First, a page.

This way of thinking is common to both Mesopotamian and Greek models of the creation of man. For the Mesopotamians the world was created by lesser divinities. In the case of Plato’s description of the creation, the world is a copy, a moving image of eternity, and created by the demiourgos, after the pattern of unchanging eternity itself. For both cultures, this reflects the notion that the begotten world could not be created by the unbegotten divine directly.
 Barasch, Moshe Icon: Studies in the History of an Idea. New York: New York University Press, 1992.
and I sent to a far country to the land of Hana so that they might take Marduk and Sarpanitu who love my reign by the hand; and so I brought them back to Esangila and to Babylon. In the temple which Shamash carefully fixed (by oracle) I returned them.
 In his book Greek Religion, trans. John Raffian. Cambridge, Harvard University Press, 1985. Of course Greek literature contains many references to divine images. It would be a strange circumstance if divine statues in Greece were uniquely not associated with rituals for installation.
 In Esarhaddon's case, toward the Abzu, which 'determines the destinies'.
 The former in Babylonian are referred to as mis pi rituals, and in Sumerian KA.LUH.U.DA. The latter are known as pit pi in Babylonian, and in Sumerian KA.DUH.U.DA).
 The Egyptian term for statue is ‘tut’. The name of Tutankhamun is read as ‘Living image of Amun’ – thus the term ‘tut’ for statue may also mean ‘image’.
 In Exodus 20:4, 23; 34:17; Leviticus 19:4; 26:1; Deuteronomy 4:15ff; and 27:15
Born in Heaven, Made on Earth, pp1-2. Dohmen’s work was published in 1987 – Das Bilderverbot: Seine Entstehung und Seine Entwicklung im Alten Testament. 2nd. ed. BBB 62. Bonn: Athenäum.
 Mettinger, T. 'No Graven Image? Israelite Aniconism in Its Ancient Near Eastern Context.' ConBibOT 42. Stockholm: Alqvist & Wiksell, 1995.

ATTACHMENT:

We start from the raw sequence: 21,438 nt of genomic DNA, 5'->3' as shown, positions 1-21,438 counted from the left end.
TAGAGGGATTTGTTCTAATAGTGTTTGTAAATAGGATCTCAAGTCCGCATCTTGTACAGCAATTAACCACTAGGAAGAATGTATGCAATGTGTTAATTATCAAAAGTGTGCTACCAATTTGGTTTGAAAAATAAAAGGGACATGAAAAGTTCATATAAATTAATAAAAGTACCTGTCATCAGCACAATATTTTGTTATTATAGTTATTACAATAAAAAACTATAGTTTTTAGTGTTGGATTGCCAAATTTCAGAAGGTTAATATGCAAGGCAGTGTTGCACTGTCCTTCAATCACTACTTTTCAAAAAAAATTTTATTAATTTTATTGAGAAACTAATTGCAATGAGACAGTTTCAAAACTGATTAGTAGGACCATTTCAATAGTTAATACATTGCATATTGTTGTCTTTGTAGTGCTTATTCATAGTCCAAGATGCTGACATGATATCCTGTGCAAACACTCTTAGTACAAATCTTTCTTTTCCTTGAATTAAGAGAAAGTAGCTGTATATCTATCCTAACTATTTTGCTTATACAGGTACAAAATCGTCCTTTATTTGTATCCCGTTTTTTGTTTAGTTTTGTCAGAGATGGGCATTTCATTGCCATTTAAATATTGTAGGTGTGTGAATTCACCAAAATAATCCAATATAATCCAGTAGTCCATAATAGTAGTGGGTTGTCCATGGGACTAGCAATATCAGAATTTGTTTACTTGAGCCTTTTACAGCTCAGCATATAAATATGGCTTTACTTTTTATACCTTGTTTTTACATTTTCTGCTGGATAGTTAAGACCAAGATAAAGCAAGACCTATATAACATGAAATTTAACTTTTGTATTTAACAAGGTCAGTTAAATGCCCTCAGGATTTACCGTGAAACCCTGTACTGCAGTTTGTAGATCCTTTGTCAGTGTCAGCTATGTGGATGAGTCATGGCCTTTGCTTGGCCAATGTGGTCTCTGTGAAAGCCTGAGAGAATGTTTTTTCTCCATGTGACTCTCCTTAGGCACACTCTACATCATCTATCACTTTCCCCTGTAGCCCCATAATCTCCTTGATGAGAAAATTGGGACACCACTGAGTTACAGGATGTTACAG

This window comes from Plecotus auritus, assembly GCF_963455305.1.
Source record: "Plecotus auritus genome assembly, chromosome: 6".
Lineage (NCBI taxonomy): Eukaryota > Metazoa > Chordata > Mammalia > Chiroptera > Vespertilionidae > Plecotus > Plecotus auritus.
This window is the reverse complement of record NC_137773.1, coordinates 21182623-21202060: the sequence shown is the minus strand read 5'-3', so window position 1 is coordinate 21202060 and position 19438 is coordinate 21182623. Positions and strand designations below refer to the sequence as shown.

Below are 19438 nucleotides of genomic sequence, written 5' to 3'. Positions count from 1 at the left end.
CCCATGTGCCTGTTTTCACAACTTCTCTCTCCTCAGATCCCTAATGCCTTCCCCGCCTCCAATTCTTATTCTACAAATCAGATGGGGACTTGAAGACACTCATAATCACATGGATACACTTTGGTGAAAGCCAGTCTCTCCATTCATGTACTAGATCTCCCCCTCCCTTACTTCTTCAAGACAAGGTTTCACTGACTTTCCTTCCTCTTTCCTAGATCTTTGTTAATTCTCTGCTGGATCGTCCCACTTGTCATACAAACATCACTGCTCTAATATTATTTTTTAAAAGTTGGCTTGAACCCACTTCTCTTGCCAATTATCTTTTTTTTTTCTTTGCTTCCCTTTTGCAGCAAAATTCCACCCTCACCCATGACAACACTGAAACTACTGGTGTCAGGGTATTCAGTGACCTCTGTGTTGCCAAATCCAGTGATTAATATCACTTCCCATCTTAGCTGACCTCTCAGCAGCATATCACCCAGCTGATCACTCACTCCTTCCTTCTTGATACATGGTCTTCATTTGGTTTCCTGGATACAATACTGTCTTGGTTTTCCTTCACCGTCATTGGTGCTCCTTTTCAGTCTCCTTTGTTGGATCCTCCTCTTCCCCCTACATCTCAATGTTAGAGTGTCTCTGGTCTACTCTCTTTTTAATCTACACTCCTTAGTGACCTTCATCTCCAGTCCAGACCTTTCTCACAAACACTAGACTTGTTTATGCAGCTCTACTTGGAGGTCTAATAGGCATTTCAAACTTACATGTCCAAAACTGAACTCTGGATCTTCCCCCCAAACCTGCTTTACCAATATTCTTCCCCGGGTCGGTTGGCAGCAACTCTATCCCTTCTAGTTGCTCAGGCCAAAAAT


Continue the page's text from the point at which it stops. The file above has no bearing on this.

Dick suggests that earlier Israelite religion ‘probably tended toward henotheism or monolatry rather than monotheism.’ However this suggestion depends on the inference that there was an evolution in the pattern of Hebrew belief during the 1st half of the 1st Millennium B.C.E.
 Hendel, Ronald S. “The Social Origins of the Aniconic Tradition in Early Israel”. CBQ 50: 365-82.
 Psalm 132
 1 Kings 6
 1 Kings 8:7; 2 Chron 3:8ff.
 For the reason that images can become quickly more important than the ideas which they represent, and offer the danger of assimilation to other cults.
 2 Kings 18:4.
 2 Kings 22-23.
 However this identification may have been implicit in the conceptual model within which cult images made sense. As we have seen, modern translators are reluctant to recognise an ancient identification of gods with their images where their manufacture is concerned. This difficulty was present for commentators in antiquity also.
 We might ask how it was understood Yahweh can confer holiness on human beings. It is possible to accept this idea as a religious revelation. But we have already encountered an intellectual idea which provides a logical and rational basis for this kind of statement: the doctrine of wholes and totalities, referenced by both Pythagoras and Plato.
 According to D. Knapp in Untersuchungen zu Deut. 4. Ph.D Dissertation. Göttingen [no date]. Cited in Christoph Dohmen’s Das Bilderverbot: Seine Entstehung und Seine Entwicklung im Alten Testament. 2nd. ed. BBB 62. Bonn: Athenäum.
 Published in The Ante-Nicene Fathers, vol. iii.
 He does not use the more neutral ‘agalma’ which means ‘statue.’
 Knowledge has an ancient association with altars as well as statues, since the altar is a point of ritual contact with the divine.
 Such things do happen however. For example, Queen Elizabeth I is known to have attended Catholic Mass in private at least once, though she was the head of the Protestant Church of England which forbade them.
The lamentations of Job indicate that the cult was aware that Yahweh necessarily transcended the capacity of its adherents to understand the divinity. Or at least that the nature of divinity was problematic for mortals.
 This might explain why the Hebrews came to read the action of Yahweh in the world in terms of events and history. The bibilical texts are however full of images, constantly echoed by those in other books.